Round two took place on the south coast of England, where Londoners head for seaside resorts* on Bank Holidays. Over the Whitsun* weekend (May 18 and 19, 1964), thousands of mods descended upon Margate and Brighton to find that an inordinately large number of rockers had made the same holiday plans. Within a short time, marauding gangs of mods and rockers were openly fighting, often using pieces of deckchairs. The worst violence was at Brighton, where fights lasted two days and moved along the coast to Hastings and back; hence the Second Battle of Hastings tag. A small number of rockers were isolated on Brighton beach where they – despite being protected by police – were overwhelmed and assaulted by mods. Eventually calm was restored and a judge levied heavy fines*, describing those arrested as "Sawdust Caesars".(Voc.: seaside resort : station balnéaire ; Whitsun[tide] : Pentecôte ; to levy a fine : infliger une amende ; sawdust : sciure)
The press described the mod and rocker clashes as being of "disastrous proportions", and labelled mods and rockers as "vermin" and "louts"*. Newspaper editorials fanned the flames* of hysteria, such as a Birmingham Post editorial in May 1964, which warned that mods and rockers were "internal enemies" in the UK who would "bring about* disintegration of a nation's character". The magazine Police Review argued that the mods and rockers' purported* lack of respect for law and order could cause violence to "surge and flame like a forest fire". (Voc.: lout : voyou, pignouf ; to fan the flames : souffler sur les braises ; to bring about : causer ; purported : prétendu (e))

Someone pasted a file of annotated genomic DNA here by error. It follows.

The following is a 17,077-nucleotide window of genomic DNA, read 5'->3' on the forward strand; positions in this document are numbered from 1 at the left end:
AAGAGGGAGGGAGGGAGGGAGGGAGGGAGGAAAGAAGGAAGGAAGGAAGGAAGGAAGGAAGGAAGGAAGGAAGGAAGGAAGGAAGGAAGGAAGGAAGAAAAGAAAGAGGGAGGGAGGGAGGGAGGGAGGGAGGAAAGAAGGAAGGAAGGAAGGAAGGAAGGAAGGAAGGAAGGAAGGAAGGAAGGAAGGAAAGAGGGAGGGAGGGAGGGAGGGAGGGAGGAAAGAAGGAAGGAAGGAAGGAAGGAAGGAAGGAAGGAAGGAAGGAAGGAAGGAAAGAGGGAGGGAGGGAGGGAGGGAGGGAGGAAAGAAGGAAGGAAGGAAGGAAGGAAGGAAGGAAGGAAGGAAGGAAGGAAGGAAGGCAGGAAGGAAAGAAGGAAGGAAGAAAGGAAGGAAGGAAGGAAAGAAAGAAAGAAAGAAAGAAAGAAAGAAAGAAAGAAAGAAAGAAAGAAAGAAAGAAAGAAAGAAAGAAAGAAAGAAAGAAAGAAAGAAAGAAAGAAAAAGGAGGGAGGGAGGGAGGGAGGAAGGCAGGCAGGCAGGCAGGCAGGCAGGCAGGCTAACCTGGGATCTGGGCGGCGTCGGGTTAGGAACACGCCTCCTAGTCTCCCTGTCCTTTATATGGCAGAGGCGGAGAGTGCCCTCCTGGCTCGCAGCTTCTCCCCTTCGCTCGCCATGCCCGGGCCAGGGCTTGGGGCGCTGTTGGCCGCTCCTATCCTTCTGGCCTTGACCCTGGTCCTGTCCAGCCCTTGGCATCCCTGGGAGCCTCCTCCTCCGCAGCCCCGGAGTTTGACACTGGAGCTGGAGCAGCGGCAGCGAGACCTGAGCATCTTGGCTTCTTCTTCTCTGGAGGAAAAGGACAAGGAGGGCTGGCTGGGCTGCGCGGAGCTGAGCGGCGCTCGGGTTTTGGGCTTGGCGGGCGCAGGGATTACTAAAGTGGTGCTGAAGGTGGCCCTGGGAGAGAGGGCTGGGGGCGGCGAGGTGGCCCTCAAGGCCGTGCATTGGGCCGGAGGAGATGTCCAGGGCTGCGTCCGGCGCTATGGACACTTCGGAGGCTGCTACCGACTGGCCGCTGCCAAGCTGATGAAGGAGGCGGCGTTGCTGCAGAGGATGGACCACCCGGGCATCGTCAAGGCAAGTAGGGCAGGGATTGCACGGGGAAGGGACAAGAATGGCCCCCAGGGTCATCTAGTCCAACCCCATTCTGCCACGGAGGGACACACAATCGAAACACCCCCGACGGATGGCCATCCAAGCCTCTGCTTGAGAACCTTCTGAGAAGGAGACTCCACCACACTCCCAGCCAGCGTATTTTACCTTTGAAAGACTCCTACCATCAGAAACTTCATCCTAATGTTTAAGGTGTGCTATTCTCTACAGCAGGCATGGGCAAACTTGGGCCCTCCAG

Eventually, when the media ran out of real fights to report, they would publish deceptive headlines, such as using a subheading* "Violence", even when the article reported that there was no violence at all. Newspaper writers also began to use "free association" to link mods and rockers with various social issues, such as teen pregnancy, contraceptives, amphetamines, and violence. (Voc.: subhead : sous-titrer)
In popular culture
A Clockwork Orange, Anthony Burgess's contemporary novel, (first published in 1962) is in part a commentary on Mods and Rockers as the adolescent extremes of the day.
The conflict between mods and rockers was the butt of a joke in The Beatles' 1964 film A Hard Day's Night. At a press conference, a reporter asks Ringo Starr :"Are you a mod or a rocker?", to which he replies, "No, I'm a mocker."
The 1979 film Quadrophenia, based on the 1973 album of the same title by The Who, commemorated the Mod subculture and its clashes with Rockers. The album and film are considered by many to be the authoritative historical fiction documents on the subject of Mods and Rockers.
Tags: Anthony Burgess, Beatles, Youth subculture